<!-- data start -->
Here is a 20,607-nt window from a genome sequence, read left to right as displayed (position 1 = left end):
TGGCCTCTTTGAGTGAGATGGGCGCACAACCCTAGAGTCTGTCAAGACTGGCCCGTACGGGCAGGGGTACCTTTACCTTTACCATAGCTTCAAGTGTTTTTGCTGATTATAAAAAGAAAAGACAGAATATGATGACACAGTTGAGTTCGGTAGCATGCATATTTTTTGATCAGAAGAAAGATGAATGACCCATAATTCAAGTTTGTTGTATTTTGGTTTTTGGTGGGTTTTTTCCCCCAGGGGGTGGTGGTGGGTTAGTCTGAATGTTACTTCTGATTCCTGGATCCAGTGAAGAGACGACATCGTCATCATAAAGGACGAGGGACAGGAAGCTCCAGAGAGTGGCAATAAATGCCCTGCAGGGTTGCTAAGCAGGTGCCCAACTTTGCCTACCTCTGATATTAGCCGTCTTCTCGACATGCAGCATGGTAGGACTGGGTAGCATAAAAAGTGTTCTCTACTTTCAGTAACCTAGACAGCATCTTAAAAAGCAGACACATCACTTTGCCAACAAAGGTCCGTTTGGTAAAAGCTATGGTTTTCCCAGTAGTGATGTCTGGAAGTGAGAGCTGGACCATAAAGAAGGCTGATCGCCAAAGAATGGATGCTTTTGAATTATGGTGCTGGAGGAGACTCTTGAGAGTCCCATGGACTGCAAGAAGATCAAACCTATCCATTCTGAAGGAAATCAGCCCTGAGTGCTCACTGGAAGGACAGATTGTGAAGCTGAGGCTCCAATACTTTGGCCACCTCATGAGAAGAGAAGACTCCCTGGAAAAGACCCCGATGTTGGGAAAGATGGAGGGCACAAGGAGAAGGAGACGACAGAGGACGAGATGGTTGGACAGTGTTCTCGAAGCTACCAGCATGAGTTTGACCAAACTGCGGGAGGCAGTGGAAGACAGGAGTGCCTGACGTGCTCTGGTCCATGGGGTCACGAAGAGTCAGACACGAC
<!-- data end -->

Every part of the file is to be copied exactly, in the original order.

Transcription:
Here is a 20,607-nt window from a genome sequence, read left to right as displayed (position 1 = left end):
TGGCCTCTTTGAGTGAGATGGGCGCACAACCCTAGAGTCTGTCAAGACTGGCCCGTACGGGCAGGGGTACCTTTACCTTTACCATAGCTTCAAGTGTTTTTGCTGATTATAAAAAGAAAAGACAGAATATGATGACACAGTTGAGTTCGGTAGCATGCATATTTTTTGATCAGAAGAAAGATGAATGACCCATAATTCAAGTTTGTTGTATTTTGGTTTTTGGTGGGTTTTTTCCCCCAGGGGGTGGTGGTGGGTTAGTCTGAATGTTACTTCTGATTCCTGGATCCAGTGAAGAGACGACATCGTCATCATAAAGGACGAGGGACAGGAAGCTCCAGAGAGTGGCAATAAATGCCCTGCAGGGTTGCTAAGCAGGTGCCCAACTTTGCCTACCTCTGATATTAGCCGTCTTCTCGACATGCAGCATGGTAGGACTGGGTAGCATAAAAAGTGTTCTCTACTTTCAGTAACCTAGACAGCATCTTAAAAAGCAGACACATCACTTTGCCAACAAAGGTCCGTTTGGTAAAAGCTATGGTTTTCCCAGTAGTGATGTCTGGAAGTGAGAGCTGGACCATAAAGAAGGCTGATCGCCAAAGAATGGATGCTTTTGAATTATGGTGCTGGAGGAGACTCTTGAGAGTCCCATGGACTGCAAGAAGATCAAACCTATCCATTCTGAAGGAAATCAGCCCTGAGTGCTCACTGGAAGGACAGATTGTGAAGCTGAGGCTCCAATACTTTGGCCACCTCATGAGAAGAGAAGACTCCCTGGAAAAGACCCCGATGTTGGGAAAGATGGAGGGCACAAGGAGAAGGAGACGACAGAGGACGAGATGGTTGGACAGTGTTCTCGAAGCTACCAGCATGAGTTTGACCAAACTGCGGGAGGCAGTGGAAGACAGGAGTGCCTGACGTGCTCTGGTCCATGGGGTCACGAAGAGTCAGACACGAC